Methods

Questionnaire

The Polish adaptation of the Hill-Bone Compliance to High Blood Pressure Therapy Scale (HBCS)

The adaptation was performed using the standard methodology [20]. The Polish adaptation is based on the English-language version of the scale (Table 1) [15]. Having received the authors’ approval, the questionnaire was translated into Polish by two independent translators. Then, the translations were evaluated by a panel of experts, which comprised a cardiologist, a general practitioner, two specialist cardiology nurses and a psychologist. The panel verified the phrasing and meaning of all questions, as well as the clarity and correctness of the instructions. The version selected by the panel subsequently underwent back-translation and the result was submitted for approval by the authors of the original English version. Once approved, the preliminary version was used in a pilot study on a group of 30 patients diagnosed with HBP. The pilot study resulted in the final Polish version of the Hill-Bone Compliance to High Blood Pressure Therapy Scale, validated in the present study.
Table 1

The Hill-Bone Compliance to HBP Therapy Scale – the original English version

No.

Item

Response:

1. All of the time 2. Most of the time 3. Some of the time 4. Never

1

How often do you forget to take your HBP medicine?

2

How often do you decide NOT to take your HBP medicine?

3

How often do you eat salty food?

4

How often do you add salt to your food before you eat it?

5

How often do you eat fast food?

6

How often do you make the next appointment before you leave the doctor’s office?*

7

How often do you miss scheduled appointments?

8

How often do you forget to get prescriptions filled?

9

How often do you run out of HBP pills?

10

How often do you skip your HBP medicine before you go to the doctor?

11

How often do you miss taking your HBP pills when you feel better?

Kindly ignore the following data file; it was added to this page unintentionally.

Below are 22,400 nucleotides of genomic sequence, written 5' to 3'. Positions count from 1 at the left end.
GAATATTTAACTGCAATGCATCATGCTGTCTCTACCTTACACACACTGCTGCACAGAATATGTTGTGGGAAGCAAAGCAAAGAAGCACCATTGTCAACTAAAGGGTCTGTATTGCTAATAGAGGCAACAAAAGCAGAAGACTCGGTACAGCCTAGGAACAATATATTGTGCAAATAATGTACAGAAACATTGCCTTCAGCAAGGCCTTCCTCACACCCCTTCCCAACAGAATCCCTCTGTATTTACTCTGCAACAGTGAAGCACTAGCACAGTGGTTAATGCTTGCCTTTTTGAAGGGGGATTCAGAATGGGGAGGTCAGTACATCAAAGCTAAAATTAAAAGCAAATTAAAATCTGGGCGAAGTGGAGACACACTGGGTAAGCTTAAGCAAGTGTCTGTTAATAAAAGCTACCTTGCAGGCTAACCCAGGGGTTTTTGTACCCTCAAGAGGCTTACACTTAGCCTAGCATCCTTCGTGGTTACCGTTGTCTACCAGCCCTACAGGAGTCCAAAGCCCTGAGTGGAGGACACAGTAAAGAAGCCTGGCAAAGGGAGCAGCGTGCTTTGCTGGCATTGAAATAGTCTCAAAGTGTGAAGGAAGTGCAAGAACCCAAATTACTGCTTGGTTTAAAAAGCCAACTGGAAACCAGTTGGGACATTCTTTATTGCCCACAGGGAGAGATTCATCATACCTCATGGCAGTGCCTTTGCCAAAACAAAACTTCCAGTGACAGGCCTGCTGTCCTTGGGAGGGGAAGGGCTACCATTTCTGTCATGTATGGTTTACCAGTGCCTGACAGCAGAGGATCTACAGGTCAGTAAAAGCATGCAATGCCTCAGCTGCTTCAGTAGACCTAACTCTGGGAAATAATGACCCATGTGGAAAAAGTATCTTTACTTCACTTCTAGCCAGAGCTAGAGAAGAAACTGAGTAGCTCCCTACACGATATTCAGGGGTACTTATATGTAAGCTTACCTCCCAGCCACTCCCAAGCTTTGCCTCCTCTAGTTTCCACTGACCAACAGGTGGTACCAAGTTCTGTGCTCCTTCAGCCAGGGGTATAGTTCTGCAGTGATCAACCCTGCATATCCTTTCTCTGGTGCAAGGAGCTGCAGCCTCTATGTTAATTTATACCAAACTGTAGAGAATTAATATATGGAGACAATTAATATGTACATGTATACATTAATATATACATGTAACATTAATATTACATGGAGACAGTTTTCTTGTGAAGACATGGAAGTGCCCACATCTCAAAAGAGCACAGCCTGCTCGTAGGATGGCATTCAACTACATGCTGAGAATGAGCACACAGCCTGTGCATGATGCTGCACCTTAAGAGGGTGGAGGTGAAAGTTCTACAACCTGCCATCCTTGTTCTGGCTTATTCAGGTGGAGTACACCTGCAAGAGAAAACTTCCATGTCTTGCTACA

12

How often do you miss taking your HBP pills when you feel sick?

13

How often do you take someone else’s HBP pills?

14

How often do you miss taking your HBP pills when you are careless?

Patients

The study was carried out at a private medical center in Wrocław, between March and September, 2015, and included 117 sequential patients diagnosed with HBP in accordance with the ESC criteria. The patients filled in the questionnaire during a regular follow-up visit. The refusal rate was 0 %, and the acceptance rate was 100 %. The only exclusion criterion was cognitive impairment and/or communication barriers interfering with questionnaire completion. The sample size was based on literature data, indicating that the minimum number of participants in a validation study should be five times the number of variables analyzed [21]. Therefore, a validation study of the Hill-Bone Compliance to High Blood Pressure Therapy Scale should include a minimum of 70 patients (5 × 14 statements). It was the representative sample of hypertensive patients in Poland, so it might be generalized to other patients. All patients gave informed written consent to participate in writing, and the study protocol was approved by the Independent Bioethics Committee of the Wrocław Medical University (decision no. KB 136/2015).

Statistical analysis

The results obtained were analyzed using Statistica 10 software (StatSoft, Tulsa, USA). The normality of variable distribution was verified using the Kolmogorov–Smirnov test, and the statistical characteristics of variables were presented using arithmetical means ± standard deviations (SD), median values and interquartile ranges (IQR). The statistical characteristics of discrete and qualitative variables were presented using number distributions (n). The internal consistency and the intraclass correlation coefficients of the Polish adaptation were assessed based on Cronbach’s alpha.

Results

The socio-demographic and clinical characteristics of the 117 patients studied are summarized in Table 2. The sample included 53 men (45.30 %) and 64 women (54.70 %). The mean age was 60.7 years (SD 12.41). Most patients were married or living with a partner (66.67 %) and high-school educated (51.28 %). The mean time from diagnosis was 9.18 years (SD 7.4). The number of tablets taken daily was 2.61 (SD 3.26). The detailed characteristics of the patients are shown in Table 2. The Table 3 shows descriptive statistics from the Hill-Bone Compliance to High Blood Pressure Therapy Scale in the studied group.